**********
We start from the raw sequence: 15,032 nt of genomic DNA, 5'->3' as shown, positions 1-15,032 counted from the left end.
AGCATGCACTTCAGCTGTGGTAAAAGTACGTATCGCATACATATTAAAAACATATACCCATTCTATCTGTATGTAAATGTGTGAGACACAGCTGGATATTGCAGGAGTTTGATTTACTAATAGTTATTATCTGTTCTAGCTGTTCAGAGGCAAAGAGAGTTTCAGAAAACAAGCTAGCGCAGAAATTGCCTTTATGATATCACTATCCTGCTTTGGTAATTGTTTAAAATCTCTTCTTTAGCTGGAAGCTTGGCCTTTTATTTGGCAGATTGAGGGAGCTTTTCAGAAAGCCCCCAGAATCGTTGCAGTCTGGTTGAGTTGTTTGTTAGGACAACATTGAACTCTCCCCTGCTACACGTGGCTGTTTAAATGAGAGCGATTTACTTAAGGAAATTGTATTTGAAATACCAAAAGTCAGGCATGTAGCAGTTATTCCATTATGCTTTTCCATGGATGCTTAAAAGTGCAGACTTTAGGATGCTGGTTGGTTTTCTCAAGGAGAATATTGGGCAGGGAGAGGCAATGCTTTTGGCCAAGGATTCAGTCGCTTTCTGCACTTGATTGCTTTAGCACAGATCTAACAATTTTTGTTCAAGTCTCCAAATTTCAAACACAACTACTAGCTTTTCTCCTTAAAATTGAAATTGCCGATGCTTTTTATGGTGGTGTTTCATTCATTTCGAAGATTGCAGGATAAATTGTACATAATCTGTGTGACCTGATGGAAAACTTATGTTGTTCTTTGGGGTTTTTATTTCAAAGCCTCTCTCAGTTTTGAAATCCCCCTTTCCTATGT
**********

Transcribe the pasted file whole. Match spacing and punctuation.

We start from the raw sequence: 15,032 nt of genomic DNA, 5'->3' as shown, positions 1-15,032 counted from the left end.
AGCATGCACTTCAGCTGTGGTAAAAGTACGTATCGCATACATATTAAAAACATATACCCATTCTATCTGTATGTAAATGTGTGAGACACAGCTGGATATTGCAGGAGTTTGATTTACTAATAGTTATTATCTGTTCTAGCTGTTCAGAGGCAAAGAGAGTTTCAGAAAACAAGCTAGCGCAGAAATTGCCTTTATGATATCACTATCCTGCTTTGGTAATTGTTTAAAATCTCTTCTTTAGCTGGAAGCTTGGCCTTTTATTTGGCAGATTGAGGGAGCTTTTCAGAAAGCCCCCAGAATCGTTGCAGTCTGGTTGAGTTGTTTGTTAGGACAACATTGAACTCTCCCCTGCTACACGTGGCTGTTTAAATGAGAGCGATTTACTTAAGGAAATTGTATTTGAAATACCAAAAGTCAGGCATGTAGCAGTTATTCCATTATGCTTTTCCATGGATGCTTAAAAGTGCAGACTTTAGGATGCTGGTTGGTTTTCTCAAGGAGAATATTGGGCAGGGAGAGGCAATGCTTTTGGCCAAGGATTCAGTCGCTTTCTGCACTTGATTGCTTTAGCACAGATCTAACAATTTTTGTTCAAGTCTCCAAATTTCAAACACAACTACTAGCTTTTCTCCTTAAAATTGAAATTGCCGATGCTTTTTATGGTGGTGTTTCATTCATTTCGAAGATTGCAGGATAAATTGTACATAATCTGTGTGACCTGATGGAAAACTTATGTTGTTCTTTGGGGTTTTTATTTCAAAGCCTCTCTCAGTTTTGAAATCCCCCTTTCCTATGT